I was diagnosed with senioritis as a freshman. I’m not quite sure how I contracted the bug, but I wasn’t able to recognize the symptoms inside me until my junior year.
Now, premature as it still is, I’m battling a full-blown infection. The amount of “sick days” I’ve called in to the Office of Productivity continues to grow.
Some days, I’ll fully recognize the mountain of homework waiting to be completed and all I can bring myself to do is worry about how little of it I’ve accomplished. Then, exhausted from my worrying, I resign myself to sleep, having accomplished nothing demonstrable whatsoever. The worst part about avoiding your work is that it doesn’t go away. Hiding from it doesn’t solve the problem, it adds to the very issue you were avoiding in the first place.
It’s a sad routine, and college students know it all too well. Between heavy homework assignments and the dread of impending finals growing every day, students tend to feel more deflated and less motivated as spring rolls around. Those concerns, coupled with personal relationships and extracurriculars, is enough to make any student’s head spin. So it’s very easy to see how we, as students, fall into a less-than-stellar academic routine this late into the semester.
If you’re feeling the same symptoms as me, don’t despair. The cure to late-semester lethargy is much more simplistic than you might think.
It’s no secret that everybody needs motivation. Without it, even the most capable people don’t end up accomplishing anything. Identifying your own form of motivation is the first and most important piece in pushing through any senioritis symptoms that might be creeping in. Whether it’s a countdown to summer or the satisfying feeling of finishing an assignment that you’ve been putting all your time into, focus on that motivation.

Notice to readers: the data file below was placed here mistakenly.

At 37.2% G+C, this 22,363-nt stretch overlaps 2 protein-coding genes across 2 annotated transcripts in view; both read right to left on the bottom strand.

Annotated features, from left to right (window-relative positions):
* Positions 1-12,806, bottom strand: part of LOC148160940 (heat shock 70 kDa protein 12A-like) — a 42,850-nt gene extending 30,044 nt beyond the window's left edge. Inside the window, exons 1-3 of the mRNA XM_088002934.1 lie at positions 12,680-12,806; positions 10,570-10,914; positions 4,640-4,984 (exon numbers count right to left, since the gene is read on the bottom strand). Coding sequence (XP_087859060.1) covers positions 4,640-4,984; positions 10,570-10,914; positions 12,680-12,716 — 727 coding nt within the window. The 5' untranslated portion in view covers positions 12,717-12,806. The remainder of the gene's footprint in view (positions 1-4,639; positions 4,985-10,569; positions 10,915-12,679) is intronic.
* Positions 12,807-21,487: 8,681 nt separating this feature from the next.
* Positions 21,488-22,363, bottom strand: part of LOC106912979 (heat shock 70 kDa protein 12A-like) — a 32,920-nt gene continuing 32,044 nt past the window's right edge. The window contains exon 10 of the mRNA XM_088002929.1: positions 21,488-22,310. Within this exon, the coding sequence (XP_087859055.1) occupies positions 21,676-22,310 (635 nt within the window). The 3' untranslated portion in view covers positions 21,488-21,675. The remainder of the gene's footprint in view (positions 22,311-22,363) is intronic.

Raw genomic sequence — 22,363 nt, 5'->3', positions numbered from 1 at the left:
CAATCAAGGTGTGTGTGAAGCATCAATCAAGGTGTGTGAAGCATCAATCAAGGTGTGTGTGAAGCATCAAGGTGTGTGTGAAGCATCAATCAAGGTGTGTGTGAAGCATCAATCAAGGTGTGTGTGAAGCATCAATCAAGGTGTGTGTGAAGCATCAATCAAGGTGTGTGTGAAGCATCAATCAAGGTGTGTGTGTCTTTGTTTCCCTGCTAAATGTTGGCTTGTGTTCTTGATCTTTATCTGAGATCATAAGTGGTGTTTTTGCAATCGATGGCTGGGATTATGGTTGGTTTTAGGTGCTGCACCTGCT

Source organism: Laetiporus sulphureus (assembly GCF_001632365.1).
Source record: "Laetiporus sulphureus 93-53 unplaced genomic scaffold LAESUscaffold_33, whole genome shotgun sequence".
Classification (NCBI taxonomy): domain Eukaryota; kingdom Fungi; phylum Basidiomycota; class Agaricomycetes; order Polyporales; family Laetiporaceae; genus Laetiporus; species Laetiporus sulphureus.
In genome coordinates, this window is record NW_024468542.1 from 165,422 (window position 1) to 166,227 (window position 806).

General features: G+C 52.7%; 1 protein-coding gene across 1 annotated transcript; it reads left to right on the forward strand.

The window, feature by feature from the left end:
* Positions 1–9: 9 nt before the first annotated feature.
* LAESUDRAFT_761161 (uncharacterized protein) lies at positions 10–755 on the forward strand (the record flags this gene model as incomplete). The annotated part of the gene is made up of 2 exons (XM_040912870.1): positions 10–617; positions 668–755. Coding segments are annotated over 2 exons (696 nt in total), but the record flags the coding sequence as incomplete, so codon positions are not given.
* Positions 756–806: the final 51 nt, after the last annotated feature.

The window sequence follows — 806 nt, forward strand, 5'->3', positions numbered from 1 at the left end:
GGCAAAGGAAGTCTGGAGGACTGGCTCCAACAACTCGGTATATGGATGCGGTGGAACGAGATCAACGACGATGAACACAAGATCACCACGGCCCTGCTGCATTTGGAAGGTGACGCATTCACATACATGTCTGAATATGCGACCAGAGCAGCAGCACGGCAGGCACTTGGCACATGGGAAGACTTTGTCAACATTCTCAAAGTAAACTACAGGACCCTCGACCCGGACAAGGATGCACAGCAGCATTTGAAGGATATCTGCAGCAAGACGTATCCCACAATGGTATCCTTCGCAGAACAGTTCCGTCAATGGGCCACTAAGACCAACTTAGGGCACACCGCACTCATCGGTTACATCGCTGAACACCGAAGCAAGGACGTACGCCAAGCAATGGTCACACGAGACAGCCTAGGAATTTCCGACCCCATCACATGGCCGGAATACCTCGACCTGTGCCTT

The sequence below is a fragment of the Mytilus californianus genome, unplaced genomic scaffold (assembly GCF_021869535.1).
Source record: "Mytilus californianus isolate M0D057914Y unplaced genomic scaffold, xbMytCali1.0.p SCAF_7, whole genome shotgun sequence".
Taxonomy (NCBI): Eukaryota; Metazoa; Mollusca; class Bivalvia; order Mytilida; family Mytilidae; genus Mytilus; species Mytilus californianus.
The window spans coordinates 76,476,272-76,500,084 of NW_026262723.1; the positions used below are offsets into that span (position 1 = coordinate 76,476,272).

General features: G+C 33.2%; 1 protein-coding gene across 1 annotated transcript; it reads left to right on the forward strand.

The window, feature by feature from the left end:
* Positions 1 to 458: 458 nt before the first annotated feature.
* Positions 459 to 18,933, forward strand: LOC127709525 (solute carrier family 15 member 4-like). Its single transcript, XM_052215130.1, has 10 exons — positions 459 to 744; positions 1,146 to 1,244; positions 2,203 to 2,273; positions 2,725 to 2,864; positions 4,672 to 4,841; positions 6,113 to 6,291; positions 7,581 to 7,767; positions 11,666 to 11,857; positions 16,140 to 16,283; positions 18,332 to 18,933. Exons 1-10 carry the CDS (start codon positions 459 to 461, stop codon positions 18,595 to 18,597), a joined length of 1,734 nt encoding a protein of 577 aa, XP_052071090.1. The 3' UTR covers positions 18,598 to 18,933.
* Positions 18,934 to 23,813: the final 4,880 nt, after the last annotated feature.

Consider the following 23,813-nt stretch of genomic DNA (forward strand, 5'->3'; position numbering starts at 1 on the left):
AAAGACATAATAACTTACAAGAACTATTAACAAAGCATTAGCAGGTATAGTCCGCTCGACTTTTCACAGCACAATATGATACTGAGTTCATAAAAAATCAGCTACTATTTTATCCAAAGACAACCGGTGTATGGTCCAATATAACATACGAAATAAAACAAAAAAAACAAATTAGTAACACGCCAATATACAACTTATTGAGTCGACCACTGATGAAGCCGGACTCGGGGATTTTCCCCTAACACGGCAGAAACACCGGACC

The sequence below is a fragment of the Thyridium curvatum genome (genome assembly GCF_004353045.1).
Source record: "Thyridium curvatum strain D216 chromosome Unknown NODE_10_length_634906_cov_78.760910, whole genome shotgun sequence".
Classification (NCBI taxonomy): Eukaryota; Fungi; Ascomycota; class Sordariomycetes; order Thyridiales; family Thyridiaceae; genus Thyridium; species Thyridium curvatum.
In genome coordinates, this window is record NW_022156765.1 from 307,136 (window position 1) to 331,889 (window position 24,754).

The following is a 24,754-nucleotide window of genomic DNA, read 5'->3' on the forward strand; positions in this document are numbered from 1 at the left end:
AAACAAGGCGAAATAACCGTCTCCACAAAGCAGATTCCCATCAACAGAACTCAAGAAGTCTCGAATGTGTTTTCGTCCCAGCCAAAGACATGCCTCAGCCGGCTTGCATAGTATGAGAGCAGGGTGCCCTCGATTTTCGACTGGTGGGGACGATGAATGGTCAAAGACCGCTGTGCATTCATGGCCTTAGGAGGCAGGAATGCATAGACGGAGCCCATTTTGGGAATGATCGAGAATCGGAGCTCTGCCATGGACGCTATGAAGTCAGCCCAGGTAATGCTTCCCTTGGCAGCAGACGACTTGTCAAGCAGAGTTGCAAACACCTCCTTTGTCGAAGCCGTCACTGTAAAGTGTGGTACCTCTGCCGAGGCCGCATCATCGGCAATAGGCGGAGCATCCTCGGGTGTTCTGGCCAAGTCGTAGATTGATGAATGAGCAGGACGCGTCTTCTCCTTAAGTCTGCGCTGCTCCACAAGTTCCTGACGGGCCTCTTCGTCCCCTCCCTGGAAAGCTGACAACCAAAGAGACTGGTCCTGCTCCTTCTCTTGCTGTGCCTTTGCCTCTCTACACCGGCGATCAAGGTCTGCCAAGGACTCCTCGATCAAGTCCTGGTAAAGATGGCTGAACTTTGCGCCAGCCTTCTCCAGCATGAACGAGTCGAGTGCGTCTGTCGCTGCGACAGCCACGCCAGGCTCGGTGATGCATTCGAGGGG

After finding your motivation, apply it to all of your work. Let’s face it, nobody enjoys taking classes to meet core requirements. I can safely say that I would not miss math class if the core didn’t insist that I take it. In fact, I’d be thrilled if I could strike that requirement. But, if you focus on what’s driving you to get through, even your version of math class won’t seem so bad.
The strange thing about motivation is that it can change the way you view the work you do. Assignments you formerly viewed as painful tasks become less stressful and, I dare say, can actually be enjoyable. With motivation and goals in mind, the drudgery of school work disappears.
As finals approach and the sweet release of summer follows closely behind, I’m feeling a lot less under the weather these days. It seems as if I’ve found my motivation. Whether you blame it on the increasing temperature (it’s about time) or the decreasing number of classes left to attend for the semester, I’ve found my antibiotics. I’m finding that proper motivation can change your perspective and cure your senioritis symptoms.
So, as the warm weather starts begging you to go outside when you should be studying, don’t dote on your current assignments and lose faith that you’ll get them done. If you choose that, you’ll ensure that you meet your expectations.
Reinvigorate your inner bookworm by focusing on what lies ahead. When you’re stuck in a rut, remind yourself of your motivation and keep working hard. The relentless grind of classes and studies will feel like less of a grind.
With this attitude guiding me, I find myself getting excited about finishing my homework. It sounds strange, I know, but as I get closer to finishing my work, I also know that I’m getting closer to whatever was motivating me in the first place.
So, even though I’ve still got senioritis, I think I’ve found my remedy. Simply, if you learn to whistle while you work, before you know it, nothing will feel like work at all.